Venezuela’s capital Caracas hit by power cut during rush hour

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People ride in a truck and walk on a street during a blackout in Caracas, Venezuela February 6, 2018.Image copyright
Reuters

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Commuters hitched lifts on the back of lorries to get home

A power cut during the evening rush hour in Venezuela’s capital, Caracas, caused major disruption to parts of the city on Tuesday.

Hundreds of commuters could be seen walking along the city’s central avenues as the metro was affected.

Other caught lifts on lorries or hung on to the doors of overcrowded buses.

Parts of the states of Miranda and Vargas were also hit by the cut, which officials blamed on “sabotage” without saying who may be behind it.

Some of those affected reported on social media that buses and taxis raised their fares as demand soared.

With many cash machines without power, people could not withdraw money to pay for transport and were forced to walk.

Image copyright
AFP

Image caption

Commuters clung to the doors of buses as they tried to make their way home

Image copyright
Reuters

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With 10 metro stations closed and buses overcrowded, many walked instead

Venezuela’s inflation rate, the highest in the world, means that high denomination notes are hard to come by and stacks of them are needed to pay even modest amounts.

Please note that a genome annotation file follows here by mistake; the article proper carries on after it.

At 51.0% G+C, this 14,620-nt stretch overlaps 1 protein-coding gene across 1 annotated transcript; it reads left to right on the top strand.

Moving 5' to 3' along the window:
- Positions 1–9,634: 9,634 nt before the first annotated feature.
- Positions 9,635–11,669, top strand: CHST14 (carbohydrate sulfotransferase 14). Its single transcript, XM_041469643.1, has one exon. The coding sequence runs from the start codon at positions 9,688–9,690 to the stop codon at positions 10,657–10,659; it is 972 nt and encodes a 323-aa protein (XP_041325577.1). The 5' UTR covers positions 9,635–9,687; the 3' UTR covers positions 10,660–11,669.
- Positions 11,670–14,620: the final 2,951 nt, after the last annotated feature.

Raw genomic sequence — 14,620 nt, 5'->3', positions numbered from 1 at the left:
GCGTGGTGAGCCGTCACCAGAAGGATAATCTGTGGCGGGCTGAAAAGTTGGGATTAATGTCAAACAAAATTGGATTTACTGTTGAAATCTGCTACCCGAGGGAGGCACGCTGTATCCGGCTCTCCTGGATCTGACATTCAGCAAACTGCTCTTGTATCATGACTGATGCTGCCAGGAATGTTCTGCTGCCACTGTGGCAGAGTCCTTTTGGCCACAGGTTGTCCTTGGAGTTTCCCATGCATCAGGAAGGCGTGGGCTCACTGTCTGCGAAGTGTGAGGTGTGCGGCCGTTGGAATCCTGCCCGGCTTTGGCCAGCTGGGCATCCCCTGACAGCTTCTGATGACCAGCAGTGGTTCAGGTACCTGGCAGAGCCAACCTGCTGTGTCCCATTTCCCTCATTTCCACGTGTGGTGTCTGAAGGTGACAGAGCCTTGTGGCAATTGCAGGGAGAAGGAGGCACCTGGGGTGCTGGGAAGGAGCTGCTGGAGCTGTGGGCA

Venezuelan media said 10 metro stations had been closed.

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Media captionHow to get by in Venezuela, when money is in short supply

Energy Minister Luis Motta spoke of “an act of sabotage” on state television [in Spanish].

He said the cables of a transformer had been cut, causing an explosion and a fire at a substation in Miranda state.

Image copyright
AFP

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Many shops shut but this liquor store remained open and used candles for lighting

Electricity returned to some parts of Caracas later on Tuesday evening.

Venezuela experienced serious power shortages in 2016, when a drought left one of the main hydroelectric power stations almost dry.

The situation has improved since, but power cuts do continue to occur.

The government regularly blames the problems on “saboteurs” but critics of the administration of Nicol├ís Maduro say that officials have failed to maintain the country’s facilities and infrastructure.





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